New Disquietude podcast episode: music by Lesley Flanigan, Dave Seidel, KMRU, Celia Hollander, and John Hooper; interview with Flanigan; commentary; short essay on reading waveforms. • Disquiet.com F.A.Q.Key Tags: #saw2for33third, #field-recording, #classical, #juntoElsewhere: Twitter, SoundCloud, Instagram

Listening to art. Playing with audio. Sounding out technology. Composing in code. Rewinding the soundscape.

tag: listening

Global Time Stamp of Listening

A small experiment at 2:15am, Pacific Time

20140905-globe

Despite the fairly geographically dispersed nature of my Twitter feed, it has its own evident cycles. Each day around 6pm in California, where I live, the feed quiets down, and when I wake in the morning, generally around 6am, not a whole lot appears to have transpired, despite the presence of plenty of Australians and Japanese, among others, in my mix.

Last night, to probe the dark hours, I set an automated tweet as a little experiment, to find out what people were hearing elsewhere. (I used the same IFTTT.com tool that auto-tweets for me the Tuesday noon civic warning siren here in San Francisco.) I wrote, just shy of 140 characters:

It’s 2:15am (this tweet’s automated). If you’re reading it, you’re likely not in the U.S. Please tweet back what you hear. #listening

The replies were gratifying, like transcriptions of recordings of utterly failed stake-out surveillance from around world.

Martin Dittus, whose account doesn’t list a location but whose desktop.de URL sports the German suffix, wrote:

@disquiet i hear a machine learning geek talking about L1 norms

Beth, who lives in Newcastle, in the U.K., wrote as follows. Her parenthetical — “(distant)” — serves as a nice summary of this entire little endeavor:

@disquiet Autechre, birds, plane (distant), voices (distant).

Darren Shaw, who lives in Rochdale, in the U.K., wrote:

@disquiet office chatter, computer fans, whine of HMI lights, phone notification beeps.

Nathan Thomas, who has a UK URL (afternoondust.co.uk), wrote:

@disquiet photocopier, keyboard clacking, an apple being bitten into, computer fans #officedrone

Inevitably, the middle of the night in the U.S. doesn’t entirely limit North American participation.

Chris Hutson of Peoria, Illinois, wrote:

@disquiet i’m an insomniac in the USA and i hear crickets and frogs

Lee Rosevere, who’s based in British Columbia, wrote:

@disquiet Simple Minds “Don’t you forget about me” playing in the studio.

Joshua Anderson, who lives in Buffalo, New York, and was up early, wrote:

@disquiet crickets, a fan, my wife moving a plastic bag

And Chicago-based Cinchel weighed in after the fact:

@disquiet i’m 3hrs late..but at 5am CST i was listening to cats running around my apt playing with a pen

I may do this again, either the same way, or with a different query and with a different time stamp.

(Globe photo by Kenneth Lu, thanks to flic.kr and Creative Commons.)

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SOUND RESEARCH LOG: Plants Listen and Then Produce Chemical Repellents

Found via delhidailynews.com:

We already know that some plants can respond to sound. But the question which has aroused curiosity in everyone’s mind is that why would a plant develop the ability to hear. A new study has suggested that it is because they want to defend themselves against predators.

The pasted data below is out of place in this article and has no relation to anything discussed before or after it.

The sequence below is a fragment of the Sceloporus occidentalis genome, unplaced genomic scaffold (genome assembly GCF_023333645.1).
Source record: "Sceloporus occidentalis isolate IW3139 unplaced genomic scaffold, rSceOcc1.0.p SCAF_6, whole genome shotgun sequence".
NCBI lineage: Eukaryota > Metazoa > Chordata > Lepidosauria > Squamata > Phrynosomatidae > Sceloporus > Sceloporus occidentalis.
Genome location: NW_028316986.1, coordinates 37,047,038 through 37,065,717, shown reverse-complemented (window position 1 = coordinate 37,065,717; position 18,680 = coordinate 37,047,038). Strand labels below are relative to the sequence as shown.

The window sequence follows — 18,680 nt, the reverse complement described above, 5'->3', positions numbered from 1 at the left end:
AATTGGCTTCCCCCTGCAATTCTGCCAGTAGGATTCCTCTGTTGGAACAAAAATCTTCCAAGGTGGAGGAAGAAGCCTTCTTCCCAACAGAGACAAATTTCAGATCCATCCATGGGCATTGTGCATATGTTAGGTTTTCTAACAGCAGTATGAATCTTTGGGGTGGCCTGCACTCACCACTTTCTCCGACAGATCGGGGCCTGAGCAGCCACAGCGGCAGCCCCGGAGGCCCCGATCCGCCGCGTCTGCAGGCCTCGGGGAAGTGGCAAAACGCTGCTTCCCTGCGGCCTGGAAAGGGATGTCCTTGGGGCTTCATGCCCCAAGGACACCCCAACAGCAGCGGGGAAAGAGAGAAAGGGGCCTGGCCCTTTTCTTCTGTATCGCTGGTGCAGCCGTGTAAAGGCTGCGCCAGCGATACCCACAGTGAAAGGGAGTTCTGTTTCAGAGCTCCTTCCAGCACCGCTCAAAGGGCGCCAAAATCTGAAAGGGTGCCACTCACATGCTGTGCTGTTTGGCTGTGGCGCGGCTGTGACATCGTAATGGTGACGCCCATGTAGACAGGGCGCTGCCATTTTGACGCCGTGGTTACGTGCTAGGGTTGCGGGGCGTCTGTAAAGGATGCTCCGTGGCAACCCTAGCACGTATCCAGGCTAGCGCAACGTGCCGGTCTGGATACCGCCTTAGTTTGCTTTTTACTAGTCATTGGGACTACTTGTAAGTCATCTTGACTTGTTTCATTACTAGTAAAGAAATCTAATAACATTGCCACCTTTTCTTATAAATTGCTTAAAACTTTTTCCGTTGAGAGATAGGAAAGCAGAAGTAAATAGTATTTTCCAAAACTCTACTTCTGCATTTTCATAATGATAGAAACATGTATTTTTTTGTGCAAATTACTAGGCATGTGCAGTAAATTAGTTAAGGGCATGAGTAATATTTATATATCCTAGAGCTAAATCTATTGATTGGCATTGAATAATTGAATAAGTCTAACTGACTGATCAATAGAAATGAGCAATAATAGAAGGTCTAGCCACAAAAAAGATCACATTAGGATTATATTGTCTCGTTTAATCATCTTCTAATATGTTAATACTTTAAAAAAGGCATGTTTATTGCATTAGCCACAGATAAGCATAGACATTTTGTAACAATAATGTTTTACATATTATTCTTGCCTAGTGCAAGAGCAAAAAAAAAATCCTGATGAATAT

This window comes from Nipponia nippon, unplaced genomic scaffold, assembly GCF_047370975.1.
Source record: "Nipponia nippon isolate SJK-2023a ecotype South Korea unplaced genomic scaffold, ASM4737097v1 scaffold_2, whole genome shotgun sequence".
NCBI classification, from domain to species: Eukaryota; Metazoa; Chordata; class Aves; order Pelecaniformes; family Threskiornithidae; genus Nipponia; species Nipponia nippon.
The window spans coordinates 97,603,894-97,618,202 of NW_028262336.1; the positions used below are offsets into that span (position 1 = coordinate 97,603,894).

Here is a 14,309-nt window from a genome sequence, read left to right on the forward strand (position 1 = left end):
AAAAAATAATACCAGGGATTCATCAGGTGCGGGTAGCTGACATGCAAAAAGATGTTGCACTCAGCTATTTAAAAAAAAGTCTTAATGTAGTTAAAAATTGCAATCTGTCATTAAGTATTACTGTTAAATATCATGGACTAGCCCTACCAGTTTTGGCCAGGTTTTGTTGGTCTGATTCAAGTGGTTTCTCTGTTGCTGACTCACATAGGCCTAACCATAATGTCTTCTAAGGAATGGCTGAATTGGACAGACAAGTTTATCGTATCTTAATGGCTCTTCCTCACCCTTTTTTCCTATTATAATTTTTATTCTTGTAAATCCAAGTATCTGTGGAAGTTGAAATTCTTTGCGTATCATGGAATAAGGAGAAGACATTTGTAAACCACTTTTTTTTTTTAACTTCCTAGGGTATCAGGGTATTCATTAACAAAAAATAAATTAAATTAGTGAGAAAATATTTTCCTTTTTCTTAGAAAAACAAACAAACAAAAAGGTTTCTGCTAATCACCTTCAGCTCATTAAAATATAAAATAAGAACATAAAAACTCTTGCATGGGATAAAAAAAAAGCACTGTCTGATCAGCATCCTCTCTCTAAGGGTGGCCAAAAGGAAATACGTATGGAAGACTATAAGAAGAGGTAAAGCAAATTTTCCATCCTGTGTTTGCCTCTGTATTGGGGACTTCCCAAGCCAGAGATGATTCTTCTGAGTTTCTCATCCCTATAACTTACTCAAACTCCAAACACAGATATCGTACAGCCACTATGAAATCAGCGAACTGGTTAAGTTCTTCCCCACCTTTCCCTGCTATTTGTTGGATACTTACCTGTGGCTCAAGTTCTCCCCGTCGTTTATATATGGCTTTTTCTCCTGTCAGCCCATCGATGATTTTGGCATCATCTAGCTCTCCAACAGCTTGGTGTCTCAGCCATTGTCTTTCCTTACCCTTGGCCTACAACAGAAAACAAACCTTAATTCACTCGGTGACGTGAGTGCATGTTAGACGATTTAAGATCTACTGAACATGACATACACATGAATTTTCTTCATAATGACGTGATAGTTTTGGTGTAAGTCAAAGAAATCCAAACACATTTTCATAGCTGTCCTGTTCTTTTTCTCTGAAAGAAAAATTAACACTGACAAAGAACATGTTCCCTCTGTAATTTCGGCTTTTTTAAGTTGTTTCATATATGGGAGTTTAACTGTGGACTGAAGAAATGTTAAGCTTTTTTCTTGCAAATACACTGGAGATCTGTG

The whole thing is worth reading in full. Here’s another detail:

Some earlier studies on plants and sounds have found that in rice there are two genes which can switch on in response to music and clear tones. We also know that corn roots will lean toward vibrations of a specific frequency.

Access to the originating paper at the journal Oecologia (at springer.com). Here’s the abstract:

Plant germination and growth can be influenced by sound, but the ecological significance of these responses is unclear. We asked whether acoustic energy generated by the feeding of insect herbivores was detected by plants. We report that the vibrations caused by insect feeding can elicit chemical defenses. Arabidopsis thaliana (L.) rosettes pre-treated with the vibrations caused by caterpillar feeding had higher levels of glucosinolate and anthocyanin defenses when subsequently fed upon by Pieris rapae (L.) caterpillars than did untreated plants. The plants also discriminated between the vibrations caused by chewing and those caused by wind or insect song. Plants thus respond to herbivore-generated vibrations in a selective and ecologically meaningful way. A vibration signaling pathway would complement the known signaling pathways that rely on volatile, electrical, or phloem-borne signals. We suggest that vibration may represent a new long distance signaling mechanism in plant”“insect interactions that contributes to systemic induction of chemical defenses.

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  • about

  • Marc Weidenbaum founded the website Disquiet.com in 1996 at the intersection of sound, art, and technology, and since 2012 has moderated the Disquiet Junto, an active online community of weekly music/sonic projects. He has written for Nature, Boing Boing, The Wire, Pitchfork, and NewMusicBox, among other periodicals. He is the author of the 33 1⁄3 book on Aphex Twin’s classic album Selected Ambient Works Volume II. Read more about his sonic consultancy, teaching, sound art, and work in film, comics, and other media

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